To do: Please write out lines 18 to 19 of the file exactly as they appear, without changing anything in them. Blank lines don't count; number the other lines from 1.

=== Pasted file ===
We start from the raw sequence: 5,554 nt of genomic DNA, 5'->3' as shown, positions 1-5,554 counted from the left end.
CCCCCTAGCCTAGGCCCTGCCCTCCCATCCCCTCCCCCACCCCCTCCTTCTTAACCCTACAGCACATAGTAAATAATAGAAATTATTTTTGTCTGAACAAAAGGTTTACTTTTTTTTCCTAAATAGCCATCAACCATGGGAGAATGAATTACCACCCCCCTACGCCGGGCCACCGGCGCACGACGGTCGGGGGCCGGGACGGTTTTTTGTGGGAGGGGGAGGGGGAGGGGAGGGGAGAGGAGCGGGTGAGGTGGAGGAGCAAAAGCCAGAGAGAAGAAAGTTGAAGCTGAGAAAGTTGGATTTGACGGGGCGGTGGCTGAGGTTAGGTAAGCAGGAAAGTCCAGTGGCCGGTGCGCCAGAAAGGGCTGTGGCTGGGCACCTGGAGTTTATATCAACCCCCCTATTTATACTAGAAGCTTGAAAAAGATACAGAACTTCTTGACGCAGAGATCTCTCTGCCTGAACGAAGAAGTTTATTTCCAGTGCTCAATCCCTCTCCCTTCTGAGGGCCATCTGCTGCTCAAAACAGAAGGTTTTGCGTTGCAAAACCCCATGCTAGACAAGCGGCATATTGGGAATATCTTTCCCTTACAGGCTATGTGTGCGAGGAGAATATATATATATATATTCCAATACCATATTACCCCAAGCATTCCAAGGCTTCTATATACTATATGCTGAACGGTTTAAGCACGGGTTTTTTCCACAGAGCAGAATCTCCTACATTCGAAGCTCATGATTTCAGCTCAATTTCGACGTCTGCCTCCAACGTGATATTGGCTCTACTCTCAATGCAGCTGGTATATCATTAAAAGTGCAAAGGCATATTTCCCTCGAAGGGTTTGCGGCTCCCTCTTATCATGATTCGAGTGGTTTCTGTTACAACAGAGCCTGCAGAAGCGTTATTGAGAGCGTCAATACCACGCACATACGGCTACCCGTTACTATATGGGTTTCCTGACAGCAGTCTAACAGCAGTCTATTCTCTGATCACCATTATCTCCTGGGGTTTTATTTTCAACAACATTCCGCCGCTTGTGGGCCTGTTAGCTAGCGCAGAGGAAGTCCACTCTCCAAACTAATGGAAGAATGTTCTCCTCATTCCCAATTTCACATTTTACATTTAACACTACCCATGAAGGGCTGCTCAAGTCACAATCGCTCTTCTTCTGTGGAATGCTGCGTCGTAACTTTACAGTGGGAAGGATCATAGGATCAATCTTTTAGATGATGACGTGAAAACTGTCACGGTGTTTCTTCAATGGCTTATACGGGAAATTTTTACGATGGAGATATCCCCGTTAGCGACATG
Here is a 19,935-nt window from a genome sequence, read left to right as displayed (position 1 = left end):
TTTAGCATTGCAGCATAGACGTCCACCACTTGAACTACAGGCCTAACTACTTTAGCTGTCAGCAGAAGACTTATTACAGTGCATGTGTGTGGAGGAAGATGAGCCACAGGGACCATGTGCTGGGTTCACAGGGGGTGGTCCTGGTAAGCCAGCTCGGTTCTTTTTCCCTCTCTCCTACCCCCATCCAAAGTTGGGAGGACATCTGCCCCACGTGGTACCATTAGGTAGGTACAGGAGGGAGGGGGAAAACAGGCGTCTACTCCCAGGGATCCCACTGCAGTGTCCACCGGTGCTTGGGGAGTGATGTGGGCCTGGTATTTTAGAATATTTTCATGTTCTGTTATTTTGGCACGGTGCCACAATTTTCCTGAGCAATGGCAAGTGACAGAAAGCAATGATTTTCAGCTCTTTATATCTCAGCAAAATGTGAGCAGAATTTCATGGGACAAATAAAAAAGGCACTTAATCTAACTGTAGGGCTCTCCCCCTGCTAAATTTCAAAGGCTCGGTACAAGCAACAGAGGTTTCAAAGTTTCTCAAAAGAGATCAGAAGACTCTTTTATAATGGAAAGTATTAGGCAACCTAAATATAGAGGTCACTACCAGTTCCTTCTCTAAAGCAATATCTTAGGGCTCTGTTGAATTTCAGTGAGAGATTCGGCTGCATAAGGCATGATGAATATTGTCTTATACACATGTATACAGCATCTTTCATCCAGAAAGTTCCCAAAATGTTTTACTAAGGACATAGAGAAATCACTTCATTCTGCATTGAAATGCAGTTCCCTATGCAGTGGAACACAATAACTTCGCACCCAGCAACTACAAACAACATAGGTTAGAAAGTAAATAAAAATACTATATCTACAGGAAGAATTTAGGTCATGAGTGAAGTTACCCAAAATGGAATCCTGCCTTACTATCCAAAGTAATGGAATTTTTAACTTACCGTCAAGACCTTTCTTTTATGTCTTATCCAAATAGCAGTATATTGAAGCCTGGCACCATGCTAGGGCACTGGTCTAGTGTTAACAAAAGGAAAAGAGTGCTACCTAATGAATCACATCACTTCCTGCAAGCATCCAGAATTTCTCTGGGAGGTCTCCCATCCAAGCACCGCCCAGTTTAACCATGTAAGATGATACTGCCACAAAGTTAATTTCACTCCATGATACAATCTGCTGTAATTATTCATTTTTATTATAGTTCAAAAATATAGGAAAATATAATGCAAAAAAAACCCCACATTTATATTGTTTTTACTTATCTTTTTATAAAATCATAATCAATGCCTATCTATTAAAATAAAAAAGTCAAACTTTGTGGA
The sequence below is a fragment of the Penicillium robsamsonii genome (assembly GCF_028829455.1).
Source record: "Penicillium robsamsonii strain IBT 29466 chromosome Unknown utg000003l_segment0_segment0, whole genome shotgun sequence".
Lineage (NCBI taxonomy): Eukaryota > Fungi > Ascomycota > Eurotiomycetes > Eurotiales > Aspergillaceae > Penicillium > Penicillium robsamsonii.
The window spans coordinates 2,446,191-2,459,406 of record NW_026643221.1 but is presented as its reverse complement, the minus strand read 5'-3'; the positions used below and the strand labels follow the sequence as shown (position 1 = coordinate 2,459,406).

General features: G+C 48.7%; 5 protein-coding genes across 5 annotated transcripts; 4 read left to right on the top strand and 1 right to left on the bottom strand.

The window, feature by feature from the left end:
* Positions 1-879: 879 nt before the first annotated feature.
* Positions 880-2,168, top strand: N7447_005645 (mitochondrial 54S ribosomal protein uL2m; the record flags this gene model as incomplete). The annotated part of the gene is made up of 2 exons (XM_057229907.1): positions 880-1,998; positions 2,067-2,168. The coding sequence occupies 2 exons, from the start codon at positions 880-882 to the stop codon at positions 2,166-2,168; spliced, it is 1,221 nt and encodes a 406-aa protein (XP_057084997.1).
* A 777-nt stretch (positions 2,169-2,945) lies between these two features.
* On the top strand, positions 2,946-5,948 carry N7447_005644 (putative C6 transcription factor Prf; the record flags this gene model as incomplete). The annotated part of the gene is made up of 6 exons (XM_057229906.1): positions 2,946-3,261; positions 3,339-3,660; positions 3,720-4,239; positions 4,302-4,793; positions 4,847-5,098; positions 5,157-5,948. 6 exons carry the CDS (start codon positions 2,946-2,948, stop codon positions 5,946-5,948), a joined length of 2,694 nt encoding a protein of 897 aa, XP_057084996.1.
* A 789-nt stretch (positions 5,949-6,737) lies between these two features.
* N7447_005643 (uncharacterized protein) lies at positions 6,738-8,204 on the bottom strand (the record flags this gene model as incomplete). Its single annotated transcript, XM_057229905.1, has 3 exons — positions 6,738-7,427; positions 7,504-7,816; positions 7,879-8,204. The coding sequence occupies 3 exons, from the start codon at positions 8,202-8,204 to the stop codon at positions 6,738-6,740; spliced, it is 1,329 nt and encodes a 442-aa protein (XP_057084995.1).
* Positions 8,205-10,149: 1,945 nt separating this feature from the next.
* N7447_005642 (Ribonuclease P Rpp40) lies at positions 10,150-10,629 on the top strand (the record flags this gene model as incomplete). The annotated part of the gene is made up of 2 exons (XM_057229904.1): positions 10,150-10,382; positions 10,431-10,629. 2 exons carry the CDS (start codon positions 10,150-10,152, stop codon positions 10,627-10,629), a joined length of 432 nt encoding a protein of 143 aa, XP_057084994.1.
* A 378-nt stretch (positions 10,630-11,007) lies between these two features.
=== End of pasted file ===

* N7447_005642 (Ribonuclease P Rpp40) lies at positions 10,150-10,629 on the top strand (the record flags this gene model as incomplete). The annotated part of the gene is made up of 2 exons (XM_057229904.1): positions 10,150-10,382; positions 10,431-10,629. 2 exons carry the CDS (start codon positions 10,150-10,152, stop codon positions 10,627-10,629), a joined length of 432 nt encoding a protein of 143 aa, XP_057084994.1.
* A 378-nt stretch (positions 10,630-11,007) lies between these two features.